Hams and the Law: FCC revokes KB7ILD, finds sex offender ineligible to hold radio license.
The ARRL reports that the FCC has reversed a previous determination by an Administrative Law Judge that had allowed David Titus KB7ILD of Seattle to renew his license in 2009 in the wake of a sex offense conviction. From the ARRL article:
“We find that the ALJ erred in holding that the Enforcement Bureau failed to meet its burden of demonstrating that Titus is currently unqualified to remain a Commission licensee,” the Decision said, “inasmuch as the ALJ failed to consider relevant convictions for sex offenses and failed to give appropriate deference to the judgment of local law enforcement authorities that Titus is a convicted sex offender who poses a high risk to the safety of the community.”
In January 2007 the FCC issued a show-cause Order and designated for hearing the issue of whether Titus was qualified to remain a licensee in light of a 1993 felony conviction for “communicating with a minor for immoral purposes.” The Communications Act provides that the FCC may revoke any license, if conditions come to its attention that would have warranted a denial of the licensee’s original application. The Commission has said in the past that felony convictions, “especially those involving sexual offenses involving children,” raise questions regarding a licensee’s character qualifications.
Titus’s General class license expired in 2009, and the FCC had deferred action on his renewal application while the revocation proceeding was still in play. The FCC also dismissed Titus’s 2010 reply to the Enforcement Bureau’s exceptions in the matter, because they were filed 5 days late. The FCC said Sippel should have given more weight to incidents in 2002 and 2004 that, while not resulting in conviction, “prompted the Seattle Police Department to raise Titus’s assessed risk level from moderate to high.”
This comes at an interesting time. Last week I served on a criminal court jury in Texas that convicted a man of seven various counts of sexual assault on a 14 year old girl. My guess is that he won’t see freedom for 13-16 years, given that we gave him a total of 24 years. But here is an interesting mental exercise to think about: If our Texas offender gets out of prison in his late 50s, how easy would it be for him to take the test and get an FCC license? As far as I know, though the FCC could perform any background check that it wishes per the Communications Act, it would be unlikely that it does. There are over 710,000 licensees (as of 2012) in the US. Given that one must act every ten years to renew their license, there are (my best guess) at least 71,000 amateur applications (renewals) that go through the FCC each year, probably more given upgrades, new licensees, and address changes. So how did the FCC find out about KB7ILD’s conviction? According to Footnote 66 in the FCC order on Titus:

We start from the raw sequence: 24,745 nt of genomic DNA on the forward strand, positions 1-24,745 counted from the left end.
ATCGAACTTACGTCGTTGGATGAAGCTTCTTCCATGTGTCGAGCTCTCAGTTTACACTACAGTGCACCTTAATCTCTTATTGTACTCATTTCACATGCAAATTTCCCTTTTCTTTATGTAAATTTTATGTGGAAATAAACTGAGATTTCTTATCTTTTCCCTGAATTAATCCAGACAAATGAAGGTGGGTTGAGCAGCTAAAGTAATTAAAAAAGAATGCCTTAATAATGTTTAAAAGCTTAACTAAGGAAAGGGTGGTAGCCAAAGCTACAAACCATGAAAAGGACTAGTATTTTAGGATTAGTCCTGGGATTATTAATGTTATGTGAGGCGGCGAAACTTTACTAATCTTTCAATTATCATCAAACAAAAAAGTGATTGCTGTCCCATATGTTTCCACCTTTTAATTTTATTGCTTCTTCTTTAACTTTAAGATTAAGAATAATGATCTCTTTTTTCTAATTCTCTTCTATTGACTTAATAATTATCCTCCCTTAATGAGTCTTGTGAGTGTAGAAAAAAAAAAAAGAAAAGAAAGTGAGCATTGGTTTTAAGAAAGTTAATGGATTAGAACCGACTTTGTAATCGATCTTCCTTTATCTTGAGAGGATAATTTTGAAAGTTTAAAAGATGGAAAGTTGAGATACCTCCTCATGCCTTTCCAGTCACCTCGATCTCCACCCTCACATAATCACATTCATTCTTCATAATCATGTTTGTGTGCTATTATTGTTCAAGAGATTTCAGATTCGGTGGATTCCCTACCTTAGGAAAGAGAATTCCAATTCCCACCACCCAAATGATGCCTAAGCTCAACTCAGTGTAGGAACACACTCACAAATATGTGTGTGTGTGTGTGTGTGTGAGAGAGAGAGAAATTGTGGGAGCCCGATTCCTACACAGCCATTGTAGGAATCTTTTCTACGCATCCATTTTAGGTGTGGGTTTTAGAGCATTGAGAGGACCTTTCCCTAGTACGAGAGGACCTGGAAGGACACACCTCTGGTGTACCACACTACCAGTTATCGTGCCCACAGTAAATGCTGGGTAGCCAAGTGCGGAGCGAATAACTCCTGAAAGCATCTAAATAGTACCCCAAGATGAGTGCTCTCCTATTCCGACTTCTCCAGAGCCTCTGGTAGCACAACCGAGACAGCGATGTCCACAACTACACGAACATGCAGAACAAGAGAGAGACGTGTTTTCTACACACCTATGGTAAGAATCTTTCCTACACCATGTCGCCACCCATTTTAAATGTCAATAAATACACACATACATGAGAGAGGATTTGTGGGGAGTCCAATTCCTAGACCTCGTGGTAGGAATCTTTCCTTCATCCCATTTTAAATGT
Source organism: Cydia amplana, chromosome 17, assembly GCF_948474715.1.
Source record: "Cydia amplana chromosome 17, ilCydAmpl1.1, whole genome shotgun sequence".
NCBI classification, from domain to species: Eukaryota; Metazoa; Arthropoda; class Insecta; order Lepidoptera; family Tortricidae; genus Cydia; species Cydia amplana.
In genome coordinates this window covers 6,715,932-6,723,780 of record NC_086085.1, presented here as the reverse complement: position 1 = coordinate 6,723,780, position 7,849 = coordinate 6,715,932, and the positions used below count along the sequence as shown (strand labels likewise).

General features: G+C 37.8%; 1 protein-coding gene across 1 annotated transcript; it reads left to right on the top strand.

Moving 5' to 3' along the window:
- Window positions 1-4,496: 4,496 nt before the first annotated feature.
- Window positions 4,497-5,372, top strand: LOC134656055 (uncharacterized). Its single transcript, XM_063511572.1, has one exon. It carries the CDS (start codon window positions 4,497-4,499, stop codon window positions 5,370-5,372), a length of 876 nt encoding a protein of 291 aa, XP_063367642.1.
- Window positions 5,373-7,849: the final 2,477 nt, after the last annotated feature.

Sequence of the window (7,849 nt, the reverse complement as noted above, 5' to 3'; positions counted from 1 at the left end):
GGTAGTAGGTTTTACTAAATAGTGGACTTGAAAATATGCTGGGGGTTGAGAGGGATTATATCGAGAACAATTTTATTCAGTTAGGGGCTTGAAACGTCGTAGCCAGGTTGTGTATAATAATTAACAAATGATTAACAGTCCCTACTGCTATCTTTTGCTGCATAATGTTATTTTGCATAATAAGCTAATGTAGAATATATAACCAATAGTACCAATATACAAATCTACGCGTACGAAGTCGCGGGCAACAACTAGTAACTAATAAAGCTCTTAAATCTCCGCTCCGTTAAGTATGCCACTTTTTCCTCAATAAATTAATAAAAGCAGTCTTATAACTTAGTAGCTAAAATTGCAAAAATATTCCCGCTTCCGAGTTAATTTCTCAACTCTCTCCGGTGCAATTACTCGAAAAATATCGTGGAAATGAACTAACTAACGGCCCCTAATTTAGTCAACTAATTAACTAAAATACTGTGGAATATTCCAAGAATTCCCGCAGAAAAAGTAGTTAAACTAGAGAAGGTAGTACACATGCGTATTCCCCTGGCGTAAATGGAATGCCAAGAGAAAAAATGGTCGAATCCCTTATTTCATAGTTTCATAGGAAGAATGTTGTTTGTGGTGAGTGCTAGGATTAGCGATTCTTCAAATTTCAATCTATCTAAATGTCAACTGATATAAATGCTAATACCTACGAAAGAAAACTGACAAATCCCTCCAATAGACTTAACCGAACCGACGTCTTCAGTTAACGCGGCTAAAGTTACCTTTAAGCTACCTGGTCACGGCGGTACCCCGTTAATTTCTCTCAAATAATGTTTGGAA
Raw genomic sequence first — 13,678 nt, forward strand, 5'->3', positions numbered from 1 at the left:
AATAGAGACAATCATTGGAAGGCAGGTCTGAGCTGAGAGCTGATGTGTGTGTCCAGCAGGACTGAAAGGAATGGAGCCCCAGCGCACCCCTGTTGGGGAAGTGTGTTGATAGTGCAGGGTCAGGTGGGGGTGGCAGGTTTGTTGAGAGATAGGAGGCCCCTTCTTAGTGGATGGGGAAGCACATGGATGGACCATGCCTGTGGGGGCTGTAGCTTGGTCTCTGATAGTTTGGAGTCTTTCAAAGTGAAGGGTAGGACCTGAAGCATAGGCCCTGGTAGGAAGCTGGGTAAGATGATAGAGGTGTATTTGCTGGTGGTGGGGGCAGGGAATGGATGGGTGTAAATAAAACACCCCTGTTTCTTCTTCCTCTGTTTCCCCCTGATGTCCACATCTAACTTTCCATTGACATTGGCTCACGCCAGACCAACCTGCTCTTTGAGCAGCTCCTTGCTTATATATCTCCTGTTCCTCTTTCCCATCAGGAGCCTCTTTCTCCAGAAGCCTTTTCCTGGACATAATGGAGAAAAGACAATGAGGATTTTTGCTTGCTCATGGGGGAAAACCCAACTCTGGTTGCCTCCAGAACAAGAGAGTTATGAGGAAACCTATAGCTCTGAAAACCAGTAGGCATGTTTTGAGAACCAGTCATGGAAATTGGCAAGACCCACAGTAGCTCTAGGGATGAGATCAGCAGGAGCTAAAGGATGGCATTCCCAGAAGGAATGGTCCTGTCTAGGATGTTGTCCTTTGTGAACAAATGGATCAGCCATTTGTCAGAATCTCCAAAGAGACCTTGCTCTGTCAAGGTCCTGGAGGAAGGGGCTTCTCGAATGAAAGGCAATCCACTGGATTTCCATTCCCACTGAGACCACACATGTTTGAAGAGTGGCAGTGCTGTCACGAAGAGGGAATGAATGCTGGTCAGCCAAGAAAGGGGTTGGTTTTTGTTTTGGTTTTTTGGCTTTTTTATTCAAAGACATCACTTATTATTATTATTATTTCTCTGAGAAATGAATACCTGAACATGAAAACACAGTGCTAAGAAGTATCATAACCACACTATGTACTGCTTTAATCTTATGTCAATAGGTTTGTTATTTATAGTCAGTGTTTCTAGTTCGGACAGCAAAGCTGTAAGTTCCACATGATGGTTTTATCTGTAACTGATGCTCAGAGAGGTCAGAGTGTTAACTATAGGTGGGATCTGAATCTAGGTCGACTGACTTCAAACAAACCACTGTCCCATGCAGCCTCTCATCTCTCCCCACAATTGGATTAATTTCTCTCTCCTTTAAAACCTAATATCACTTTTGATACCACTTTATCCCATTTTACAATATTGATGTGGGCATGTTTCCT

66 Titus’s conviction was in 1993. He received his amateur radio license in 1989, when he was 14 years old. See Titus Exh. 1. His license was renewed in 1999.
He got his radio license in 1989. He was convicted in 1993, around the age of 18 it seems. He managed to get his first renewal in 1999, it was not until 2007 that he ran into a snag. He still applied for renewal in 2009 and it was approved by the Administrative Law Judge. He’s about 44 or 45 now. So how did the FCC find about about this particular man?
I found the original order from 2010. The only indication I found of any complaint in particular is that a local ham radio club had concerns. Probably valid concerns. I was president of a radio club in Michigan and we had liability insurance in case we had a member that caused us to be liable of something like a sex crime occurring on our property or at an event. Unfortunately it’s an old PDF document that won’t copy-paste well, so you can look on page 7 for the radio club’s take on this matter.
Or, my other guess would be his probation officer probably had concerns and contacted the FCC. His felony conviction in 1993 was “communication with a minor (11 year old boy) for immoral purposes.” Which just might ring alarm bells if he has a hobby that revolves around “communication” and a hobby that we are constantly trying to get more youth involved in. Titus also operated a ham radio repeater. This would be complicated if the conditions of his sex offender status prevented him from communicating with minors, what would keep a young ham operator from using his repeater?
When the man that we convicted last week finally is released to society, he will have many conditions on his freedom. And a stigma that goes with it. And he has earned every bit of it. And I wouldn’t want him on the air with us. In fact, since he would not be allowed to communicate with children unless they are approved by the state, I would bet that his parole officer would not even consider allowing him access to a microphone that would even remotely allow children to communicate with him. I wonder if this event with KB7ILD will be the first of many reports of licensed sexual predators to the FCC?
(Published from DFW, Texas)